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Advances in Pharmacological Sciences
Volume 2015 (2015), Article ID 682745, 7 pages
Research Article

High-Dose Estradiol-Replacement Therapy Enhances the Renal Vascular Response to Angiotensin II via an AT2-Receptor Dependent Mechanism

1Department of Physiology, Zahedan University of Medical Sciences, Isfahan, Iran
2Water & Electrolytes Research Center, Isfahan University of Medical Sciences, Isfahan, Iran
3Department of Physiology, Isfahan University of Medical Sciences, Isfahan, Iran
4Isfahan MN Institute of Basic & Applied Sciences Research, Isfahan, Iran
5Department of Physiology, Monash University, Clayton, VIC, Australia

Received 14 September 2015; Accepted 5 November 2015

Academic Editor: Todd C. Skaar

Copyright © 2015 Tahereh Safari et al. This is an open access article distributed under the Creative Commons Attribution License, which permits unrestricted use, distribution, and reproduction in any medium, provided the original work is properly cited.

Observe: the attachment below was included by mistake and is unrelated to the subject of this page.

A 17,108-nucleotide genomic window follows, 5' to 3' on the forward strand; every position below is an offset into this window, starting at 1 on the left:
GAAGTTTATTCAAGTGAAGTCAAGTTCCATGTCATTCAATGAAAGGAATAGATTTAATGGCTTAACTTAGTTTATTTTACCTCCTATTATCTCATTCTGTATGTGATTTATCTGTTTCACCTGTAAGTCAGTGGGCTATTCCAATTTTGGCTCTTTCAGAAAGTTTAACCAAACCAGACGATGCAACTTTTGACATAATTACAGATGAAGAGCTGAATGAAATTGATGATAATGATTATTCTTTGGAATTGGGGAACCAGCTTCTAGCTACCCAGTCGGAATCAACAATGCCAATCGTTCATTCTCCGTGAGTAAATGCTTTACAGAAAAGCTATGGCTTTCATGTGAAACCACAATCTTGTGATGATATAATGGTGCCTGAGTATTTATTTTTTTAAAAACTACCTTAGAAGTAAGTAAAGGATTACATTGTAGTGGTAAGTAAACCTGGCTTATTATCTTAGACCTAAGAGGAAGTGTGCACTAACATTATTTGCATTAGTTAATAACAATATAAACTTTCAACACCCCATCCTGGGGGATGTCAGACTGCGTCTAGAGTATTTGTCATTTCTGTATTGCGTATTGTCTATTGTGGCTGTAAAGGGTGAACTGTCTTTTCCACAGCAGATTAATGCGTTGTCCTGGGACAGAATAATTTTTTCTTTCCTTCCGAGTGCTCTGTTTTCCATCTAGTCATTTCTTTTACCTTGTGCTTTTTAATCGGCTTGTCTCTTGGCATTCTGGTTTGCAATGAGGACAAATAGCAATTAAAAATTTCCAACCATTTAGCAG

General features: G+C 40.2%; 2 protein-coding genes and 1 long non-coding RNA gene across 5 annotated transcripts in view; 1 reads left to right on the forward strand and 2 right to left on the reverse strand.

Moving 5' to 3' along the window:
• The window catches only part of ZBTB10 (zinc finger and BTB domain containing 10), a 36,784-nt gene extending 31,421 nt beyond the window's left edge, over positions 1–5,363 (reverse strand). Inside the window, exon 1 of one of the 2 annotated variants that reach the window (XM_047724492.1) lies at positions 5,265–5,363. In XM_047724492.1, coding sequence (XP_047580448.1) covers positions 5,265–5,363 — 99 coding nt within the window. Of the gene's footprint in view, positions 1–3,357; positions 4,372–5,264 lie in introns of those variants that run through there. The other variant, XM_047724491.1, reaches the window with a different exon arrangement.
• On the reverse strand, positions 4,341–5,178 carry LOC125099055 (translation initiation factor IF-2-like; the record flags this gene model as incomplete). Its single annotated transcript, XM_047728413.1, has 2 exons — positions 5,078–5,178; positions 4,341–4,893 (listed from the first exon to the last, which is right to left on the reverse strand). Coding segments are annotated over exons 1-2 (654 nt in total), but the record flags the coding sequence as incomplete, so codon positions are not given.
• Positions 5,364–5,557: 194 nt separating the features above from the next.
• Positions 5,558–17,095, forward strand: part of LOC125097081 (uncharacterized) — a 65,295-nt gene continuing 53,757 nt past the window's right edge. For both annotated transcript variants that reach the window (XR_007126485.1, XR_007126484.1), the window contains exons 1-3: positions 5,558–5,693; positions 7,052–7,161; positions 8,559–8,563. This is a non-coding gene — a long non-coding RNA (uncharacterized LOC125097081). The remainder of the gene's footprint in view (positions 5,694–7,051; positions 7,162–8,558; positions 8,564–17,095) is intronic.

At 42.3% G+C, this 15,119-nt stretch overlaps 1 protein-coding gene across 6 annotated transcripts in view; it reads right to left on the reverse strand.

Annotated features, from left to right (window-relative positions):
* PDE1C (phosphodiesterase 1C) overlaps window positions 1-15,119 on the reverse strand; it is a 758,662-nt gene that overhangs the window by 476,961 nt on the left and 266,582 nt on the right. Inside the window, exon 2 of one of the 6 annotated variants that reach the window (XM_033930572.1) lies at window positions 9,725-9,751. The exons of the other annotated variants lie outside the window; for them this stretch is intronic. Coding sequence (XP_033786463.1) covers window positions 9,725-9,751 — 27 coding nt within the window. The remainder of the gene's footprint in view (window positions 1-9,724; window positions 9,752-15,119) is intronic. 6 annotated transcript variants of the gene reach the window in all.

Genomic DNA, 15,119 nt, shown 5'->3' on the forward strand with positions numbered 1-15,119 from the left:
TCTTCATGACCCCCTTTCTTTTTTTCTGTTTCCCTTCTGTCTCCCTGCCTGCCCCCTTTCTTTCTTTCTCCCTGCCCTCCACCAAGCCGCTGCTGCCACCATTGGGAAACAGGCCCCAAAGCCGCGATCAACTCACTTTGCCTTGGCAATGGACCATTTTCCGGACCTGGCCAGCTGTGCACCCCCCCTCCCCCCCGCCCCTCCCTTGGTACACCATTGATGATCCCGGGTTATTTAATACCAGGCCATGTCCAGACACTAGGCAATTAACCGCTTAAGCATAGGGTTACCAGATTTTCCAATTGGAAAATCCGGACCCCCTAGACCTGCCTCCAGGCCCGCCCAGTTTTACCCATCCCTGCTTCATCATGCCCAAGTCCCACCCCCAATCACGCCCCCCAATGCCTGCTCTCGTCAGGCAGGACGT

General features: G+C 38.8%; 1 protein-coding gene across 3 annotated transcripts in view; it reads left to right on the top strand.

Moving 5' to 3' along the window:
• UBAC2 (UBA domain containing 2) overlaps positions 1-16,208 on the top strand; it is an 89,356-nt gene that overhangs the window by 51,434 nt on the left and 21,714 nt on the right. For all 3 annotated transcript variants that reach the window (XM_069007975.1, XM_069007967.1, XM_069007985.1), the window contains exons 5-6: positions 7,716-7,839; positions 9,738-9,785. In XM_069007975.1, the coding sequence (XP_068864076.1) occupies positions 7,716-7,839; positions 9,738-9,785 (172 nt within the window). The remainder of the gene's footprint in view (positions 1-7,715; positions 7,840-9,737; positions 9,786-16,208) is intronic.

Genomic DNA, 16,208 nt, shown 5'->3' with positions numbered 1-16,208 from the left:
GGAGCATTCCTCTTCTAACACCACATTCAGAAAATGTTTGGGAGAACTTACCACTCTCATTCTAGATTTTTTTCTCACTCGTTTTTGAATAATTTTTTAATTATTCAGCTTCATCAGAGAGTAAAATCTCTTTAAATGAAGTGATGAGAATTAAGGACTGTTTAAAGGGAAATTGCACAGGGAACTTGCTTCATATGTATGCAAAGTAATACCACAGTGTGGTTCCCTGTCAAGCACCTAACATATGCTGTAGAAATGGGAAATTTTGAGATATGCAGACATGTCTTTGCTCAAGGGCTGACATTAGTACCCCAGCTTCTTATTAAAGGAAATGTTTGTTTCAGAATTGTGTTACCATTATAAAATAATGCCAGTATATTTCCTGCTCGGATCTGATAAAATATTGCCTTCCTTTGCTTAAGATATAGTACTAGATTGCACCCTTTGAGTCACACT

Physiological levels of estrogen appear to enhance angiotensin type 2 receptor- (AT2R-) mediated vasodilatation. However, the effects of supraphysiological levels of estrogen, analogous to those achieved with high-dose estrogen replacement therapy in postmenopausal women, remain unknown. Therefore, we pretreated ovariectomized rats with a relatively high dose of estrogen (0.5 mg/kg/week) for two weeks. Subsequently, renal hemodynamic responses to intravenous angiotensin II (Ang II, 30–300 ng/kg/min) were tested under anesthesia, while renal perfusion pressure was held constant. The role of AT2R was examined by pretreating groups of rats with PD123319 or its vehicle. Renal blood flow (RBF) decreased in a dose-related manner in response to Ang II. Responses to Ang II were enhanced by pretreatment with estradiol. For example, at 300 ng kg−1 min−1, Ang II reduced RBF by % in estradiol-treated rats but only by % in vehicle-treated rats. Pretreatment with PD123319 blunted the response of RBF to Ang II in estradiol-treated rats, so that reductions in RBF were similar to those in rats not treated with estradiol. We conclude that supraphysiological levels of estrogen promote AT2R-mediated renal vasoconstriction. This mechanism could potentially contribute to the increased risk of cardiovascular disease associated with hormone replacement therapy using high-dose estrogen.